Carnival Corporation and plc has referred itself to the Information Commissioner’s Office (ICO) following a cyber attack on its systems at the weekend.
Carnival disclosed the breach on Monday (17 August), describing it as a ransomware attack that happened on Saturday (15 August).
The cruise giant was forced to take its contact centre offline, with it remaining out of action on Monday and Tuesday.
Carnival said the attackers were able to "access and encrypt" part of one of its brands’ information system, adding data files were downloaded.
It also said it expected the attack to have compromised personal data belonging to both guests and employees.
Carnival said it had launched an investigation, notified relevant authorities, and engaged incident response professionals – including "industry-leading" cybersecurity firms.
"Although we believe no other information technology systems of the other company’s brands have been impacted by this incident based upon our investigation to date, there can be no assurance other information technology systems of the other company’s brands will not be adversely affected," said Carnival.
An ICO spokesperson said: “Carnival plc has reported a breach to us, and we will be making further enquiries.”
They added: “People have the right to expect that organisations will handle their personal information securely and responsibly.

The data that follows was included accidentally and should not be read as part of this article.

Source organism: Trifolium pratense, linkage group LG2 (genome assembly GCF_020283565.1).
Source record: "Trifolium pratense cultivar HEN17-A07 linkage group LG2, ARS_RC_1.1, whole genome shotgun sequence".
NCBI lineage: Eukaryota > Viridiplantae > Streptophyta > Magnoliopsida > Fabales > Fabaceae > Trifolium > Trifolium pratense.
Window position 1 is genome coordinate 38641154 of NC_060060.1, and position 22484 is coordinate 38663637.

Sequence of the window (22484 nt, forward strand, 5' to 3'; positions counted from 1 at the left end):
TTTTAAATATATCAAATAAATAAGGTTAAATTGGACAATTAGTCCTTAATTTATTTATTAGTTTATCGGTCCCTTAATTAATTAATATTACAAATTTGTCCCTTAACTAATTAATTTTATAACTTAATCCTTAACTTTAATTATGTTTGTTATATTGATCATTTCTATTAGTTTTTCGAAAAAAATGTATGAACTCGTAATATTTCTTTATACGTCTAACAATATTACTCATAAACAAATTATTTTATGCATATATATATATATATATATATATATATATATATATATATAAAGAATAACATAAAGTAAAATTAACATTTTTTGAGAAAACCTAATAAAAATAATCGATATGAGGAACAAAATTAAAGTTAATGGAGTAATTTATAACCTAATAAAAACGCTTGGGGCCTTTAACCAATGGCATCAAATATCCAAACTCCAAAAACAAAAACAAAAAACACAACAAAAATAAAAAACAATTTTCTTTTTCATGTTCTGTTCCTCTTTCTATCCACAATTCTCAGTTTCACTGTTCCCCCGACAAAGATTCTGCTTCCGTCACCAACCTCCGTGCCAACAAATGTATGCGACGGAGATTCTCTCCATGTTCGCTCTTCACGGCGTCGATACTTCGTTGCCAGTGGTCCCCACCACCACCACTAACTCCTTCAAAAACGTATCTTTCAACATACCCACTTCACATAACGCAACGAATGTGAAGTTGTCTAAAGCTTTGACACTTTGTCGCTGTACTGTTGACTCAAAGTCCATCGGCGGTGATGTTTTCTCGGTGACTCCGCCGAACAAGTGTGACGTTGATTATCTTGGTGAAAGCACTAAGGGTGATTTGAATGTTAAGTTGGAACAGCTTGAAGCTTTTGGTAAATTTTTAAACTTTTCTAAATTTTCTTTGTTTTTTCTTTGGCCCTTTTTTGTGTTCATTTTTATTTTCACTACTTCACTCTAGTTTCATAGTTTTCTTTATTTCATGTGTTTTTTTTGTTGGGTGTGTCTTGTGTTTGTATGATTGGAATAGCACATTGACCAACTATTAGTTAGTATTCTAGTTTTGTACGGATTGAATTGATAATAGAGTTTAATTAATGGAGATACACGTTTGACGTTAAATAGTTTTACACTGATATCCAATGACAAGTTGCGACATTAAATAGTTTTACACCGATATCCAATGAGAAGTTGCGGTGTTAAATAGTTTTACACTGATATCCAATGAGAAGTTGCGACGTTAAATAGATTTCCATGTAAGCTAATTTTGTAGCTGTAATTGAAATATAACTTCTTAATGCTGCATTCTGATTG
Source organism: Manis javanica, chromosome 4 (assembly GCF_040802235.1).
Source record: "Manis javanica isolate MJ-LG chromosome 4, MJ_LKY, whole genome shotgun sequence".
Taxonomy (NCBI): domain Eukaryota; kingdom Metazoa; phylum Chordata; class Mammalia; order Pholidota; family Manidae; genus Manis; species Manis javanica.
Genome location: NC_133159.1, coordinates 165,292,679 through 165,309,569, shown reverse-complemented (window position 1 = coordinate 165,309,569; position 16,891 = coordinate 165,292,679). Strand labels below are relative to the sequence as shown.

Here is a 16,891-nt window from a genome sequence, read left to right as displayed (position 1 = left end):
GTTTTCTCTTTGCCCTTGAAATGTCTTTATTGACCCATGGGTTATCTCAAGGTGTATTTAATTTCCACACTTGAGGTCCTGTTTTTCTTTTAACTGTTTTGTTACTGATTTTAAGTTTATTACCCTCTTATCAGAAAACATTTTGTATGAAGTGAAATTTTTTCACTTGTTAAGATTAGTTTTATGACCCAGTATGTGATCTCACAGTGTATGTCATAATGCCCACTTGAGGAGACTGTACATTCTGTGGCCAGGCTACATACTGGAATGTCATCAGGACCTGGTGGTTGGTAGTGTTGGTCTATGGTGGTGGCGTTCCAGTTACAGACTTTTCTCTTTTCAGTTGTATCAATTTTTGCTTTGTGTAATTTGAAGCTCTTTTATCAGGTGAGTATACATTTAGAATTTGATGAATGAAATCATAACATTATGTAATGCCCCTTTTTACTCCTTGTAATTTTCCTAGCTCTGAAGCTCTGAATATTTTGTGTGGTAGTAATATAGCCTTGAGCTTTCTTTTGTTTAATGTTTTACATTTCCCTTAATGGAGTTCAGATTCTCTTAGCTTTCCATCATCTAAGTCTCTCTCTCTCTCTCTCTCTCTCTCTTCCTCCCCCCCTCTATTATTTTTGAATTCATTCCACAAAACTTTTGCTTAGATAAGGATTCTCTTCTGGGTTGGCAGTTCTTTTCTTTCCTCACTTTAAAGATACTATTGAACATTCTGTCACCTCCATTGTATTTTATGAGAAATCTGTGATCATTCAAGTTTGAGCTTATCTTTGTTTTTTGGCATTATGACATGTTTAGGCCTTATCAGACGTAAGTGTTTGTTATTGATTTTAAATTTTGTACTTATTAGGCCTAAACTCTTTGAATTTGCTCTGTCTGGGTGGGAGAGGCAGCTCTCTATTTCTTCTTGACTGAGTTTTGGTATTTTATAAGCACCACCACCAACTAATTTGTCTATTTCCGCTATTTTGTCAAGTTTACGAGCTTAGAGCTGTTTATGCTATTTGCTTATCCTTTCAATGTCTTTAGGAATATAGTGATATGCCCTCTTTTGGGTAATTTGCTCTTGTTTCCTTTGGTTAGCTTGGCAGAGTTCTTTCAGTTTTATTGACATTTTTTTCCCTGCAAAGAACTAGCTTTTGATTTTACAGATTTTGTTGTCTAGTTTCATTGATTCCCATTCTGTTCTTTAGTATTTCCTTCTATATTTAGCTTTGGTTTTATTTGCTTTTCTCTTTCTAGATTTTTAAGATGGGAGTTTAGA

"When a data incident occurs, we would expect an organisation to consider whether it is appropriate to contact the people affected, and to consider whether there are steps that can be taken to protect them from any potential adverse effects.
“It is an organisation’s responsibility to fully assess a breach and then judge whether or not they need to report it the ICO. Where possible, this should be done within 72 hours."
The ICO has powers under Europe’s GDPR legislation to fine firms up to 4% of their annual turnover for serious data breaches or cybersecurity incidents.
Carnival’s turnover for its last full financial year (the year to 30 November 2019) was $20.8 billion (£15.8 billion), so a 4% fine could run to $830 million (£630 million)
The ICO fined British Airways £183.39 million for a data breach, and Marriott International £99.2 million.